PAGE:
Anti-Corruption Campaign

China's Internal Cleanup

  • Why it matters

    Why it matters

    International firms in China can suffer considerable fallout because of the campaign, especially because of mandatory joint venture policies.

  • Facts


    • China’s President Xi Jinping has called corruption “a cancer growth, which is eating away at the party from inside.”
    • In some industries, foreign companies must join forces with Chinese companies in order to access the Chinese market, otherwise known as mandatory joint ventures.
    • The disciplinary commission is a kind of “party police force,” which can lock up and interrogate suspects of corruption for months on end.
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China’s Politburo Standing Committee member Wang Qishan stands next to a Chinese flag in Beijing
Politburo Standing Committee member Wang Qishan, the head of China's anti-corruption watchdog, stands next to a Chinese flag in Beijing. Source: Jason Lee / REUTERS

It happened suddenly. Six men pushed into a small conference room while the Chinese entrepreneur was in the middle of a presentation to German guests. The gentlemen briefly introduced themselves as investigators from the Chinese disciplinary commission, the most powerful authority in the national fight against internal corruption. They said the entrepreneur would have to go with them, and led him out of the room.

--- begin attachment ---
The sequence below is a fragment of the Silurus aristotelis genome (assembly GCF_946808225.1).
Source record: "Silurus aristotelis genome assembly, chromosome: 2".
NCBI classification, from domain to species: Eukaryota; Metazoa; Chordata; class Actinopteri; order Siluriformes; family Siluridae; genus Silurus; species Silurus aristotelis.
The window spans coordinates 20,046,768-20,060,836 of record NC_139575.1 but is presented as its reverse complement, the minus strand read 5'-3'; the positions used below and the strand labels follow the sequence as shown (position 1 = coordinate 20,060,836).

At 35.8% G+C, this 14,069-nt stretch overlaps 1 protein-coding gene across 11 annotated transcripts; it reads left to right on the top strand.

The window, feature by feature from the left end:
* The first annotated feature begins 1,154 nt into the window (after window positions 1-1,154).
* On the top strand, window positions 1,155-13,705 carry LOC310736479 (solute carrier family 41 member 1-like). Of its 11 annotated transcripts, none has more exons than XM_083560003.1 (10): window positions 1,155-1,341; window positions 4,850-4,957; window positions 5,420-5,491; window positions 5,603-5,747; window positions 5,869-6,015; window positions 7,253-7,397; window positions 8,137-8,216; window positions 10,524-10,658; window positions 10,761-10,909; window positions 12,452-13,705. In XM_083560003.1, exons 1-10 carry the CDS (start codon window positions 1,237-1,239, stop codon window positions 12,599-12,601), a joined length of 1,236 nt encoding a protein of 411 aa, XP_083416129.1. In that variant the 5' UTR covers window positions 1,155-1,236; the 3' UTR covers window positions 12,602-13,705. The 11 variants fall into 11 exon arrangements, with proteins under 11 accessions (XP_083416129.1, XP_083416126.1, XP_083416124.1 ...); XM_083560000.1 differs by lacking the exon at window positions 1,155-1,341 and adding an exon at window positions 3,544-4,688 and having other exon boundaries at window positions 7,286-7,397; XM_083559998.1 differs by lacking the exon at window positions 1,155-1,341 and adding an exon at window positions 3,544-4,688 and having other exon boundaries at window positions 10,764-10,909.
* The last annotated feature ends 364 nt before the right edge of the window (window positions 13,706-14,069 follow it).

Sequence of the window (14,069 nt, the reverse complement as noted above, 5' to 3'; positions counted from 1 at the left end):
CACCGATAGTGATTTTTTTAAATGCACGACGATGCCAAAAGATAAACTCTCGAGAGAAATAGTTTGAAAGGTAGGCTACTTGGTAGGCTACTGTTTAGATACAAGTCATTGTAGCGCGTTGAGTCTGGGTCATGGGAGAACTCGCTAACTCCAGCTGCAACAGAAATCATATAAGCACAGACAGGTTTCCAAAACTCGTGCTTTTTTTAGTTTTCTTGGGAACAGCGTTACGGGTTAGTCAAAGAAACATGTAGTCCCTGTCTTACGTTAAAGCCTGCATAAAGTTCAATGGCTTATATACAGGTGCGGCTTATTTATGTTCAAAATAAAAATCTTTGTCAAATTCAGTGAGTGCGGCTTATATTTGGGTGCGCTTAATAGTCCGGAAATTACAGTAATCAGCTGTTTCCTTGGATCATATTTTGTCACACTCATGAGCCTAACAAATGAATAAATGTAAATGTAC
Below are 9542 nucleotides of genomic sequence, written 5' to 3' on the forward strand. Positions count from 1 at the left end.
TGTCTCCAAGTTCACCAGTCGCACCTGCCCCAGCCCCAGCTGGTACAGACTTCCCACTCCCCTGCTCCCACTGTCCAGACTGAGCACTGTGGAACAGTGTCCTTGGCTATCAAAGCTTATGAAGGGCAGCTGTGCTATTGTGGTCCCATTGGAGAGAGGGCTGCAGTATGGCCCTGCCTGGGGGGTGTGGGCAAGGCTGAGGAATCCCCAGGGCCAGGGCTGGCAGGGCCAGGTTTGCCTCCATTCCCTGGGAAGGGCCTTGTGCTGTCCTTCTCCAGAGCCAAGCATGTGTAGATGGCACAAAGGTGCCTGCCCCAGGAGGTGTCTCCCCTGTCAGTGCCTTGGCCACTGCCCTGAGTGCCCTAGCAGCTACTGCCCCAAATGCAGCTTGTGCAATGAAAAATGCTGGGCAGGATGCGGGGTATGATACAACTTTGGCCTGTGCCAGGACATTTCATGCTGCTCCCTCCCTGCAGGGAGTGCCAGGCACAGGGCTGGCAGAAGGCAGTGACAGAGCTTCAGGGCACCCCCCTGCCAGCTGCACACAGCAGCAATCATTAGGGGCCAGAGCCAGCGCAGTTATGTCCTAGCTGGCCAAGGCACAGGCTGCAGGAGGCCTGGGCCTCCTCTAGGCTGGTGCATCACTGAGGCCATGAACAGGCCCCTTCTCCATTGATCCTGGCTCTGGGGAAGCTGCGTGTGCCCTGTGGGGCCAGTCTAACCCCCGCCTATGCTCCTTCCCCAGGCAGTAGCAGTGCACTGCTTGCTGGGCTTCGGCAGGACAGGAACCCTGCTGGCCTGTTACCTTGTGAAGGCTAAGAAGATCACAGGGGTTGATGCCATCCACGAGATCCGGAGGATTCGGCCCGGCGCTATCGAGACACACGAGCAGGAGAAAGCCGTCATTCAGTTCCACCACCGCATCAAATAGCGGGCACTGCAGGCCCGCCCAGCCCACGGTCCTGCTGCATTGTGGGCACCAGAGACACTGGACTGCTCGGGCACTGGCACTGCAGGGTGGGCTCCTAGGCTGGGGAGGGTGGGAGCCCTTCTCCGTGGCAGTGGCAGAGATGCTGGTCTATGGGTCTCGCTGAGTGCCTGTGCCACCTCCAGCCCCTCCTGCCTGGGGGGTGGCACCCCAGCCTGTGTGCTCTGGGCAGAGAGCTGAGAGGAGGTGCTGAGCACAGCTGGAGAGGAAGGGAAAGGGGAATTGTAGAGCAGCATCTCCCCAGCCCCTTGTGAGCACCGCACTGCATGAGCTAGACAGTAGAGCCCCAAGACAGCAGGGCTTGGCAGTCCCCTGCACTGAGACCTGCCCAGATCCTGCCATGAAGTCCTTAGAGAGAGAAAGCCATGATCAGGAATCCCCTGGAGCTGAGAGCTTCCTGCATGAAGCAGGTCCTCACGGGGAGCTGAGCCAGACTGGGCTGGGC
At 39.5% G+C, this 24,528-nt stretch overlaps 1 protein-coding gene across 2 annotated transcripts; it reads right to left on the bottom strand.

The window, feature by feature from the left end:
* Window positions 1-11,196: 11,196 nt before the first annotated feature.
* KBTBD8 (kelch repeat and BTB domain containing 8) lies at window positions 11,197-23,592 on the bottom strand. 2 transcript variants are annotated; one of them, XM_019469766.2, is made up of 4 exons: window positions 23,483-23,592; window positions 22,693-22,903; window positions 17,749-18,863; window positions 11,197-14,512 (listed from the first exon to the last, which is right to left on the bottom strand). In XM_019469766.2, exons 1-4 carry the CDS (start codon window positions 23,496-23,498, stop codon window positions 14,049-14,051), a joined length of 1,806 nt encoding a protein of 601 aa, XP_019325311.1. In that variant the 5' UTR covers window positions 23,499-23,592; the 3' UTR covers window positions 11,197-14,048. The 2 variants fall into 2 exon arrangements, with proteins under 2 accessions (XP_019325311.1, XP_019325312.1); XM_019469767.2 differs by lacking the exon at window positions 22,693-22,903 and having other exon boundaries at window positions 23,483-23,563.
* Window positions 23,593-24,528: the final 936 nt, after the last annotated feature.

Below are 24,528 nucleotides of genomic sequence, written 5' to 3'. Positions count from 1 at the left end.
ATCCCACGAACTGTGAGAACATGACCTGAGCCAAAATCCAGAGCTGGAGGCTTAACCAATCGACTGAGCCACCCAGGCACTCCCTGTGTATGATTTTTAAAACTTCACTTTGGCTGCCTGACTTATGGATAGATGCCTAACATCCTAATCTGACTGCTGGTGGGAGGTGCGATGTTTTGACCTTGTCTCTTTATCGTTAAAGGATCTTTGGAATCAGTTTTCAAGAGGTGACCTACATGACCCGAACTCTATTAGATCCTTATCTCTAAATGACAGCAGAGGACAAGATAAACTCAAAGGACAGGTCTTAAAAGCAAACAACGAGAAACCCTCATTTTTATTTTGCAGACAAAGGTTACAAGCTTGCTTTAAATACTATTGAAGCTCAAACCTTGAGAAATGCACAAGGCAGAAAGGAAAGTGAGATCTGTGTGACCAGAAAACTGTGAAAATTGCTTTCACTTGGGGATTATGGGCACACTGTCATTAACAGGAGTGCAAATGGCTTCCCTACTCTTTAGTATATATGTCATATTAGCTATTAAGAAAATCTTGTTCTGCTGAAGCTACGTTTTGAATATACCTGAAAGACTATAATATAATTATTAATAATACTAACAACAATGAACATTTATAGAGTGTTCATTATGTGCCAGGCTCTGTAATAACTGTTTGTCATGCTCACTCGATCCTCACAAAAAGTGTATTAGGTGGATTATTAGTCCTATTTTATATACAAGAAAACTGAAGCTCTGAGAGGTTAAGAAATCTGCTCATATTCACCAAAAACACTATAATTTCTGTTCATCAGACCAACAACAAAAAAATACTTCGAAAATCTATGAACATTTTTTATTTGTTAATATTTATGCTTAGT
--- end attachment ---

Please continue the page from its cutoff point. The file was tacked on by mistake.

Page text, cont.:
The German visitors were shocked. They had been cooperating closely with their Chinese business partner for years.  And now their supplier was caught in the middle of an anti-corruption investigation. “The issue is too sensitive. Under no circumstances should you write where the raid took place,” said one German entrepreneur on the condition of anonymity.

It has been unclear for months where things will go from here. Investigators are examining documents taken from the Chinese company, and several managers have been taken away for questioning.  For the time being, cooperation with German partners is on hold. And it is not even clear yet if the Chinese management has done anything wrong at all.

Scenes like this have been a regular occurrence in China for more than three years. Campaigns against rampant corruption come and go in the People’s Republic.  But nobody has pursued matters so thoroughly and comprehensively as state and party leader Xi Jinping. For the Chinese president, corruption is “a cancer growth, which is eating away at the party from inside.” Decadence and personal enrichment had weakened the prestige of the Chinese leadership,he felt. And for that reason, Mr. Xi decreed a “thorough cleansing” of the apparatus.

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